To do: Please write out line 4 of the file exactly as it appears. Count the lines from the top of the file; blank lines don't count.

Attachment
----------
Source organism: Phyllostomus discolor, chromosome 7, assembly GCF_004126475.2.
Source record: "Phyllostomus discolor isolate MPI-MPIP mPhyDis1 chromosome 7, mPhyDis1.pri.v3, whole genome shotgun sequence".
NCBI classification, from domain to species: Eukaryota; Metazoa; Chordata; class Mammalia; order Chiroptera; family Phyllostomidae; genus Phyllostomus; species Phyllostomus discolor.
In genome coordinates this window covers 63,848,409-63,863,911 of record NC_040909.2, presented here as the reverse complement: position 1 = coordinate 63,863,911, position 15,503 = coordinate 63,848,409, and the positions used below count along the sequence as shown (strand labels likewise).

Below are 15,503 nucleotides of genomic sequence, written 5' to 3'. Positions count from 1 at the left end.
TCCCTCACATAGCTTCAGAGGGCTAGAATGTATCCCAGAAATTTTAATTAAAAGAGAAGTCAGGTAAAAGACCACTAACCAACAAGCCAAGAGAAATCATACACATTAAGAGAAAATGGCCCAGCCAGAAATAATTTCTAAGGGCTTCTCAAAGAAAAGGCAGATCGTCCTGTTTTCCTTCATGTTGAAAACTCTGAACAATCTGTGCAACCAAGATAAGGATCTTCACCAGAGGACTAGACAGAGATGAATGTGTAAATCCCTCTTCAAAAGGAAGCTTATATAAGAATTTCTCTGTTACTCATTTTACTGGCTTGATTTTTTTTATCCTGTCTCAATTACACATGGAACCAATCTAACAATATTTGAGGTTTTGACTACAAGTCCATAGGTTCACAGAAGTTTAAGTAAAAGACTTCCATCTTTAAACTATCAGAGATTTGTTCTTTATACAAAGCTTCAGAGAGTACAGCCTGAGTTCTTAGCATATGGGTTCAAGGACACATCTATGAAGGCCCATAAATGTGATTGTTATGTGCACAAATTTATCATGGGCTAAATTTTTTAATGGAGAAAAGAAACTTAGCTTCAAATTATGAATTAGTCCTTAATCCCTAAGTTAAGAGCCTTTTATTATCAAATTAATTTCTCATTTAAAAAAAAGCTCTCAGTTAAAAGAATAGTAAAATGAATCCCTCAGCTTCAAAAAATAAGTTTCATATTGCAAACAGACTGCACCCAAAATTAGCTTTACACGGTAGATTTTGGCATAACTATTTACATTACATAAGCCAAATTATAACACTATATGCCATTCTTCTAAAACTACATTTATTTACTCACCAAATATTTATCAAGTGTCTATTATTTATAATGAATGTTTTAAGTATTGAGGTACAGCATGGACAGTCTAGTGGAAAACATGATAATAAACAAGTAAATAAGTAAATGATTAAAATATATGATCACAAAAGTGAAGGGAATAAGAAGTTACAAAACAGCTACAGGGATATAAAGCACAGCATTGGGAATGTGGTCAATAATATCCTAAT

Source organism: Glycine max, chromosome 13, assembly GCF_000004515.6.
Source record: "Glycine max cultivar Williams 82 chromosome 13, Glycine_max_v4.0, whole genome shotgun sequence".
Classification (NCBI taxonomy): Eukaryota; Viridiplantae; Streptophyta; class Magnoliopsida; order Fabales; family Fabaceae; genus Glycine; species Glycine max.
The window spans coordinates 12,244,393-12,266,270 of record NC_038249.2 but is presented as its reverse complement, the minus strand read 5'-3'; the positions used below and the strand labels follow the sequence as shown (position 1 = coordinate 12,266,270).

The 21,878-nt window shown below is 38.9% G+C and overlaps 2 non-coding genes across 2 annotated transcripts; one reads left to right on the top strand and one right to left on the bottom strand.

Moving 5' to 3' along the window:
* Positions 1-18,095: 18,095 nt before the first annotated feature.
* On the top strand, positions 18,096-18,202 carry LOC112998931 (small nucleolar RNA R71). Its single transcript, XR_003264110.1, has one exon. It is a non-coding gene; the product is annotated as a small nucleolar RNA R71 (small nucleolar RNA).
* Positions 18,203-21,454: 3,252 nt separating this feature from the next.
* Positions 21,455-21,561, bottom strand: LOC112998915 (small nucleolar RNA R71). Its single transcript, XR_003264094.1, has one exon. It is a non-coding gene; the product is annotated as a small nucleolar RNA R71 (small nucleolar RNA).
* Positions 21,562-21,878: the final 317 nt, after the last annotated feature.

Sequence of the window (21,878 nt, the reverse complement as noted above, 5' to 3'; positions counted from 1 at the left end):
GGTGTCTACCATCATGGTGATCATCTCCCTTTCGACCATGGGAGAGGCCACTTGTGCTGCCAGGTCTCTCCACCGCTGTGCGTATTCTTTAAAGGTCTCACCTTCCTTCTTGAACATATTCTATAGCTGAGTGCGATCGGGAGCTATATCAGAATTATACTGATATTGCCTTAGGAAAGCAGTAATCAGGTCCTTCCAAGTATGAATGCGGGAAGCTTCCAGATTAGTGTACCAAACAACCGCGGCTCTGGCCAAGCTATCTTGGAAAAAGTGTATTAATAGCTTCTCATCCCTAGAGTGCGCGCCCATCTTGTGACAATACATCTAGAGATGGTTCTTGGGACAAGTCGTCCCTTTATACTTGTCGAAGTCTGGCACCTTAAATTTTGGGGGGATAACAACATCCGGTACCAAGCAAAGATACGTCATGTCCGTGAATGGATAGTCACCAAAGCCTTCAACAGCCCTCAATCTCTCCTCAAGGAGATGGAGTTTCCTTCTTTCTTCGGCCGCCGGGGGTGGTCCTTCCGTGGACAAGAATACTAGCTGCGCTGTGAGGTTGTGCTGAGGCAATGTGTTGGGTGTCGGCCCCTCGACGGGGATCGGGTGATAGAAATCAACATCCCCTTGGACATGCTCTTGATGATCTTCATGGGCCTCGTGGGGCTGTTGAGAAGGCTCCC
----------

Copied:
In genome coordinates this window covers 63,848,409-63,863,911 of record NC_040909.2, presented here as the reverse complement: position 1 = coordinate 63,863,911, position 15,503 = coordinate 63,848,409, and the positions used below count along the sequence as shown (strand labels likewise).